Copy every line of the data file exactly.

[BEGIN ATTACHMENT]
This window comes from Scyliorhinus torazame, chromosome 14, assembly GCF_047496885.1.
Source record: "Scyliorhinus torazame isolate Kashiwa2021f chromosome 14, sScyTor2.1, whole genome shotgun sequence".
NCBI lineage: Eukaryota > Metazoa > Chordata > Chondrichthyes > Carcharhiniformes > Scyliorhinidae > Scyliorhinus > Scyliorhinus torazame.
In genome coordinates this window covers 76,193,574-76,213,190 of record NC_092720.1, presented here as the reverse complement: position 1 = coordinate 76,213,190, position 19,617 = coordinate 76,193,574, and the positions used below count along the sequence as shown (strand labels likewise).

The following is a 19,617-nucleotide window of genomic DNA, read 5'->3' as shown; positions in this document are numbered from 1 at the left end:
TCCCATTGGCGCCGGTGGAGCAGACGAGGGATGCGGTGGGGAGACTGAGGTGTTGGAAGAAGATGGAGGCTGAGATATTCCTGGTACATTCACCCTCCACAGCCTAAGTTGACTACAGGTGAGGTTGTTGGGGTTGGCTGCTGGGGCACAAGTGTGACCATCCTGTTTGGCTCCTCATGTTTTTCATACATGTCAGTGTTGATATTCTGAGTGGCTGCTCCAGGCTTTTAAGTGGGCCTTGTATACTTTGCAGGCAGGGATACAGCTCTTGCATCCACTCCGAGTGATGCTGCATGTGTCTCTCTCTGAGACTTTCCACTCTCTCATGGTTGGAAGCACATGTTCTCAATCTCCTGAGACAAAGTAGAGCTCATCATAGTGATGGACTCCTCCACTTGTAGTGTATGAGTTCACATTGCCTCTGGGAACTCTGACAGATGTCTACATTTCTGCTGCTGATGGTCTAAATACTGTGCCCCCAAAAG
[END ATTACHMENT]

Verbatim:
This window comes from Scyliorhinus torazame, chromosome 14, assembly GCF_047496885.1.
Source record: "Scyliorhinus torazame isolate Kashiwa2021f chromosome 14, sScyTor2.1, whole genome shotgun sequence".
NCBI lineage: Eukaryota > Metazoa > Chordata > Chondrichthyes > Carcharhiniformes > Scyliorhinidae > Scyliorhinus > Scyliorhinus torazame.
In genome coordinates this window covers 76,193,574-76,213,190 of record NC_092720.1, presented here as the reverse complement: position 1 = coordinate 76,213,190, position 19,617 = coordinate 76,193,574, and the positions used below count along the sequence as shown (strand labels likewise).

The following is a 19,617-nucleotide window of genomic DNA, read 5'->3' as shown; positions in this document are numbered from 1 at the left end:
TCCCATTGGCGCCGGTGGAGCAGACGAGGGATGCGGTGGGGAGACTGAGGTGTTGGAAGAAGATGGAGGCTGAGATATTCCTGGTACATTCACCCTCCACAGCCTAAGTTGACTACAGGTGAGGTTGTTGGGGTTGGCTGCTGGGGCACAAGTGTGACCATCCTGTTTGGCTCCTCATGTTTTTCATACATGTCAGTGTTGATATTCTGAGTGGCTGCTCCAGGCTTTTAAGTGGGCCTTGTATACTTTGCAGGCAGGGATACAGCTCTTGCATCCACTCCGAGTGATGCTGCATGTGTCTCTCTCTGAGACTTTCCACTCTCTCATGGTTGGAAGCACATGTTCTCAATCTCCTGAGACAAAGTAGAGCTCATCATAGTGATGGACTCCTCCACTTGTAGTGTATGAGTTCACATTGCCTCTGGGAACTCTGACAGATGTCTACATTTCTGCTGCTGATGGTCTAAATACTGTGCCCCCAAAAG